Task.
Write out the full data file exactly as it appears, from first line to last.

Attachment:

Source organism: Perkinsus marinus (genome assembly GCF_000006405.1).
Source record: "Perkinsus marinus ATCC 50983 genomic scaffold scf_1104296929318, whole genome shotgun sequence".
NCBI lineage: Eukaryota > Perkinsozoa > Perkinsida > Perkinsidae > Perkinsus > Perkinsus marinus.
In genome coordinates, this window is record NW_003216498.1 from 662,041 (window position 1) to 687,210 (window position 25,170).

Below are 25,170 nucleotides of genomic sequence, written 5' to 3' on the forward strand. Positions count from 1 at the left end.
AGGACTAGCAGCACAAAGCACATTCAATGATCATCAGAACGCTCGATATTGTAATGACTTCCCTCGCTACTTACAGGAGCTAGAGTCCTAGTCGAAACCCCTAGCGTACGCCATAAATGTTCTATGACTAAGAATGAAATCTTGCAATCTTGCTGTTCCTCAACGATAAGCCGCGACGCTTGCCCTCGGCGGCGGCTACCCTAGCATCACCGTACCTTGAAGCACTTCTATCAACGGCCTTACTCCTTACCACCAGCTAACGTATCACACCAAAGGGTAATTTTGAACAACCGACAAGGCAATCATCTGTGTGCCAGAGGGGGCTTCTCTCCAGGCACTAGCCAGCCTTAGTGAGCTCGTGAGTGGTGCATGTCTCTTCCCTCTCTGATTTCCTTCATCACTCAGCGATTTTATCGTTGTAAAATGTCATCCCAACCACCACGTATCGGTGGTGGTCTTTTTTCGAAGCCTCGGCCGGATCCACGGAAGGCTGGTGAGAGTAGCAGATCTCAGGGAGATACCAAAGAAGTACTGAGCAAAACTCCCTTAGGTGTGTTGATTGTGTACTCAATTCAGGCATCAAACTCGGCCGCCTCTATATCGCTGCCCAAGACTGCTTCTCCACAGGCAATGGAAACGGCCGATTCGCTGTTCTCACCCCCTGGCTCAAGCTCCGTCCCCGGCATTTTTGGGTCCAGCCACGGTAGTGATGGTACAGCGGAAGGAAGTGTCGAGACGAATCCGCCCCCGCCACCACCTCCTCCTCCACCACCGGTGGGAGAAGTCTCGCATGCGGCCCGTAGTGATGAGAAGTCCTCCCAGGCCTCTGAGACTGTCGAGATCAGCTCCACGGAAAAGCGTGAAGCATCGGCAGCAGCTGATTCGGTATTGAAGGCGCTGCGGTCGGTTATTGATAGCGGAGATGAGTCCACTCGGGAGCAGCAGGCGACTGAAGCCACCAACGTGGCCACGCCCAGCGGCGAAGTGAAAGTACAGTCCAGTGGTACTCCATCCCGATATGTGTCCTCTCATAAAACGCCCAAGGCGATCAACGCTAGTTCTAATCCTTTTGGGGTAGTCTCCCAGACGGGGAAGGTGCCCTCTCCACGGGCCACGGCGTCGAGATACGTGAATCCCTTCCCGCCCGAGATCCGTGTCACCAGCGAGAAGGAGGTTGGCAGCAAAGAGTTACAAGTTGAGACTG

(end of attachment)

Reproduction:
Source organism: Perkinsus marinus (genome assembly GCF_000006405.1).
Source record: "Perkinsus marinus ATCC 50983 genomic scaffold scf_1104296929318, whole genome shotgun sequence".
NCBI lineage: Eukaryota > Perkinsozoa > Perkinsida > Perkinsidae > Perkinsus > Perkinsus marinus.
In genome coordinates, this window is record NW_003216498.1 from 662,041 (window position 1) to 687,210 (window position 25,170).

Below are 25,170 nucleotides of genomic sequence, written 5' to 3' on the forward strand. Positions count from 1 at the left end.
AGGACTAGCAGCACAAAGCACATTCAATGATCATCAGAACGCTCGATATTGTAATGACTTCCCTCGCTACTTACAGGAGCTAGAGTCCTAGTCGAAACCCCTAGCGTACGCCATAAATGTTCTATGACTAAGAATGAAATCTTGCAATCTTGCTGTTCCTCAACGATAAGCCGCGACGCTTGCCCTCGGCGGCGGCTACCCTAGCATCACCGTACCTTGAAGCACTTCTATCAACGGCCTTACTCCTTACCACCAGCTAACGTATCACACCAAAGGGTAATTTTGAACAACCGACAAGGCAATCATCTGTGTGCCAGAGGGGGCTTCTCTCCAGGCACTAGCCAGCCTTAGTGAGCTCGTGAGTGGTGCATGTCTCTTCCCTCTCTGATTTCCTTCATCACTCAGCGATTTTATCGTTGTAAAATGTCATCCCAACCACCACGTATCGGTGGTGGTCTTTTTTCGAAGCCTCGGCCGGATCCACGGAAGGCTGGTGAGAGTAGCAGATCTCAGGGAGATACCAAAGAAGTACTGAGCAAAACTCCCTTAGGTGTGTTGATTGTGTACTCAATTCAGGCATCAAACTCGGCCGCCTCTATATCGCTGCCCAAGACTGCTTCTCCACAGGCAATGGAAACGGCCGATTCGCTGTTCTCACCCCCTGGCTCAAGCTCCGTCCCCGGCATTTTTGGGTCCAGCCACGGTAGTGATGGTACAGCGGAAGGAAGTGTCGAGACGAATCCGCCCCCGCCACCACCTCCTCCTCCACCACCGGTGGGAGAAGTCTCGCATGCGGCCCGTAGTGATGAGAAGTCCTCCCAGGCCTCTGAGACTGTCGAGATCAGCTCCACGGAAAAGCGTGAAGCATCGGCAGCAGCTGATTCGGTATTGAAGGCGCTGCGGTCGGTTATTGATAGCGGAGATGAGTCCACTCGGGAGCAGCAGGCGACTGAAGCCACCAACGTGGCCACGCCCAGCGGCGAAGTGAAAGTACAGTCCAGTGGTACTCCATCCCGATATGTGTCCTCTCATAAAACGCCCAAGGCGATCAACGCTAGTTCTAATCCTTTTGGGGTAGTCTCCCAGACGGGGAAGGTGCCCTCTCCACGGGCCACGGCGTCGAGATACGTGAATCCCTTCCCGCCCGAGATCCGTGTCACCAGCGAGAAGGAGGTTGGCAGCAAAGAGTTACAAGTTGAGACTG